- Soak and clean the thrust bearing with a penetrating oil. Make sure the roller bearing and washer are turning and look fine, no pitting. The thrust bearing is just above the worm gear and below the brass bushing.

    - Clean drive shaft for worm gear to remove any rust. Any bench grinder and wire brush works great for this.

    - Check all bushings for excessive play and wear.

    - Thoroughly clean and check the tines axle rubber seals and worm drive top seal for wear. All to often water intrusion is caused by the tiller being left out in the rain and water run pass the top seal which result in rusting on the up end of the worm drive shaft, thrust bearing, and worm gear.

    - Check the top bearing for play and wear. It at the top of the drive shaft for the worm gear under the top seal and is a sealed bearing.

    - If the worm gear, thrust bearing, top and bottom worm gear bushings, top sealed bearing, or top seal are too worn or damage you have to purchase the full transmission rebuild kit($$$$$)

    - However if whole worm drive assembly looks good, maybe after a little sanding of the worm gear, then only the tiller tine shaft assemble is need to replace the damage brass drive gear. Double check the bushing, thrust washers and rubber seals for your tine shaft, if this look fine the Earthquake 4651 replacement tiller tine shaft assembly might work and save you some money but I have not tested this. Others say it the same tine shaft. However if you have any concerns about this or the bushing and seals Pete's Small Engine tine shaft kit includes the axle with drive gear, bushings, and seals.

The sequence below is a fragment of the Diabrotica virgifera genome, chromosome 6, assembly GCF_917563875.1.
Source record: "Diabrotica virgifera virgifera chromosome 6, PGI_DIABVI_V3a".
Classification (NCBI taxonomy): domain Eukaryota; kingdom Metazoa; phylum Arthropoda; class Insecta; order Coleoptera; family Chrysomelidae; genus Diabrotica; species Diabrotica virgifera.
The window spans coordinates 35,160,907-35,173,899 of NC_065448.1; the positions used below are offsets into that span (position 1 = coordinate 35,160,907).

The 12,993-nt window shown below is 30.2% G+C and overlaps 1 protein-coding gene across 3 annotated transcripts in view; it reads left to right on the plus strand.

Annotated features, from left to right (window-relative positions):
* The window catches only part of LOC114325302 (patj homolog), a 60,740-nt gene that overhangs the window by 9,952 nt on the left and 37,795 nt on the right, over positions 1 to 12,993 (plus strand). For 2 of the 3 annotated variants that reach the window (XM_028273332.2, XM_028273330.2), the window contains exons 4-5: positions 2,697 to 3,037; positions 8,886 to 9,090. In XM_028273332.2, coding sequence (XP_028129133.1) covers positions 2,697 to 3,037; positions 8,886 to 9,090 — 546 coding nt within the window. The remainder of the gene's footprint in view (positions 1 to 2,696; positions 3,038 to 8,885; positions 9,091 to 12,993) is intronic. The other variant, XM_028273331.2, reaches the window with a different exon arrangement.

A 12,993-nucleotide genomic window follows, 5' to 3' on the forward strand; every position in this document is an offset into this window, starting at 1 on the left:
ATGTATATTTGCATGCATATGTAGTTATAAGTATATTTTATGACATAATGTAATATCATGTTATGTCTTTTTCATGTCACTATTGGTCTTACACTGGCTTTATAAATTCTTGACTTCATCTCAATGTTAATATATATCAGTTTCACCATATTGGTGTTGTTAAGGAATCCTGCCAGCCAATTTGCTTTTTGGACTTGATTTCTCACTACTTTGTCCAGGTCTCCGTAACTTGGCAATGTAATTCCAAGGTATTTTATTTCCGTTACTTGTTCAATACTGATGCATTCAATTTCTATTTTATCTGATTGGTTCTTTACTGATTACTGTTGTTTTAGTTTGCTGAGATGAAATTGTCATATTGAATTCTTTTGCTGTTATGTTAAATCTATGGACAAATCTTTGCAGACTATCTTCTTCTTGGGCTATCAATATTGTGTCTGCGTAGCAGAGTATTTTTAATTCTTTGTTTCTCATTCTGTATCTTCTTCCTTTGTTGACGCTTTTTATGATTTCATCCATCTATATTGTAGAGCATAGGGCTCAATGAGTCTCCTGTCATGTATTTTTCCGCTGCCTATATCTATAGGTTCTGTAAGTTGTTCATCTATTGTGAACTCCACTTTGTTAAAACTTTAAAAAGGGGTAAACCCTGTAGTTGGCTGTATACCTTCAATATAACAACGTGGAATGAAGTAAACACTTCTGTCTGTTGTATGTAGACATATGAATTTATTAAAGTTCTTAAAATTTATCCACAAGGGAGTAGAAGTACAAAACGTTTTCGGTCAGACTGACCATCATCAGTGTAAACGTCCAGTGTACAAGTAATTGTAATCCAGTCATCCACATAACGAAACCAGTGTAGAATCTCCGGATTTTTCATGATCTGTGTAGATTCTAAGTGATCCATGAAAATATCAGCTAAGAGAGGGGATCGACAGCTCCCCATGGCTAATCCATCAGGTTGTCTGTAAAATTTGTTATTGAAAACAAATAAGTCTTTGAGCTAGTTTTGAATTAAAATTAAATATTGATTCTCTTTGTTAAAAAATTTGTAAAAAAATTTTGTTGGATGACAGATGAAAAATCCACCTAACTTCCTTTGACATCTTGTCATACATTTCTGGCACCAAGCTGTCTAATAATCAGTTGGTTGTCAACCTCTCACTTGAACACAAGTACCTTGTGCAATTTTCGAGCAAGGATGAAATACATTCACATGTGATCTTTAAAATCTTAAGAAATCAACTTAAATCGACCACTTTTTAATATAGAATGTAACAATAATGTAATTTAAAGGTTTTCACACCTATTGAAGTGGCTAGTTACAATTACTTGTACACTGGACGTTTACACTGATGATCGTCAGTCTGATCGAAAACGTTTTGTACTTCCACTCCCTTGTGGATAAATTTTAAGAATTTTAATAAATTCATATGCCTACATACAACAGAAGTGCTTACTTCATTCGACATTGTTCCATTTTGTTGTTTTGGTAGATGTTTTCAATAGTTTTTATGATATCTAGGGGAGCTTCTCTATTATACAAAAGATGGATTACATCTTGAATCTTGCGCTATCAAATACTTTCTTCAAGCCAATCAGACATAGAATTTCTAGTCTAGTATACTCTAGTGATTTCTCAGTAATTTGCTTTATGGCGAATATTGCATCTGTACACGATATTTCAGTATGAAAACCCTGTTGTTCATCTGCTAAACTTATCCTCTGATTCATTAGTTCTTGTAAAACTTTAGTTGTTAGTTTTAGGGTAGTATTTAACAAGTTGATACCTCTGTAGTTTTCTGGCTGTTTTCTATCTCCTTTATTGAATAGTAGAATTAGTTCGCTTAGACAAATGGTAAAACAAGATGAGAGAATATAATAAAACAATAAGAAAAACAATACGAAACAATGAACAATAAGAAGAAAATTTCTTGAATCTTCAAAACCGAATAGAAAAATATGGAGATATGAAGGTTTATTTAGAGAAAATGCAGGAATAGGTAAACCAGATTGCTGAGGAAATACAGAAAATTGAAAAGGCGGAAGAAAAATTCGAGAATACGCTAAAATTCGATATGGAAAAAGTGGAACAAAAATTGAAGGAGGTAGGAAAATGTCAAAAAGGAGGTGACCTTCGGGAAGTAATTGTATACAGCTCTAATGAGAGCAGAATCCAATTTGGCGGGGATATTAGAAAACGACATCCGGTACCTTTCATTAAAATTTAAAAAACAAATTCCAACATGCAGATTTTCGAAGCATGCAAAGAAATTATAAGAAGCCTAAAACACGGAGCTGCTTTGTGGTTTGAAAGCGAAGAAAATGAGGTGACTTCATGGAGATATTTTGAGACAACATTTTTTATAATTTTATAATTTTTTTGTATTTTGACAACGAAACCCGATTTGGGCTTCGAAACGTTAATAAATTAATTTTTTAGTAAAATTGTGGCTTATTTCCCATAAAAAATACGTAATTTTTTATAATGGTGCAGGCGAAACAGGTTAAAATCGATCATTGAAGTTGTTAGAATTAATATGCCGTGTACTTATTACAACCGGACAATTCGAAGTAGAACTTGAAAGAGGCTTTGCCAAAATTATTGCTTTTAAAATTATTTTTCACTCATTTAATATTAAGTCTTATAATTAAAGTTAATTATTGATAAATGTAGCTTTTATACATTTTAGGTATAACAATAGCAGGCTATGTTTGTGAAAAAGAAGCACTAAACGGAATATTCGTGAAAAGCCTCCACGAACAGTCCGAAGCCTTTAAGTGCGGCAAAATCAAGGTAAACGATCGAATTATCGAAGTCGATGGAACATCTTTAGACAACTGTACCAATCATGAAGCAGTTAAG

Modification:

    - I replaced the top grease fill bolt with a M6 grease nipple. This was the prefect thread size to make a solid connection. I did have to drill the existing thread out which do not match any standard nipple thread size to tap for M6 thread. I recommend doing this on a drill press so you can drill the hole a little offset so the nipple will not hit the tines axle dirt cap.

    - The reason for installing the grease nipple is to allow easy greasing but also to allow the transmission to be pressure fill with grease to avoid creating any air pocket for water accumulate if it finds it way into the transmission. I use the bottom grease fill bolt to check for water.

    Assembly:

    - I recommend popping the seal off the top drive bearing, removing the old grease with an air gun, and then packing in new grease with your fingers. Once done you should be able press the seal back into place.

    - Use thin gasket material not form a gasket silicone to seal transmission housing. Using form a gasket silicone with cause the tines axle to bind against the axle bushing and thrust washers, it's just not thick enough.

    - I recommend using Mystik JT-6 #2 Multi-purpose grease, it's extremely water resistance and extreme pressure grease. Very low oil separation rate. I have found tubes of Mystik JT-6 #2 Multi-purpose grease that over 20 years ago and the oil still has not started to separate.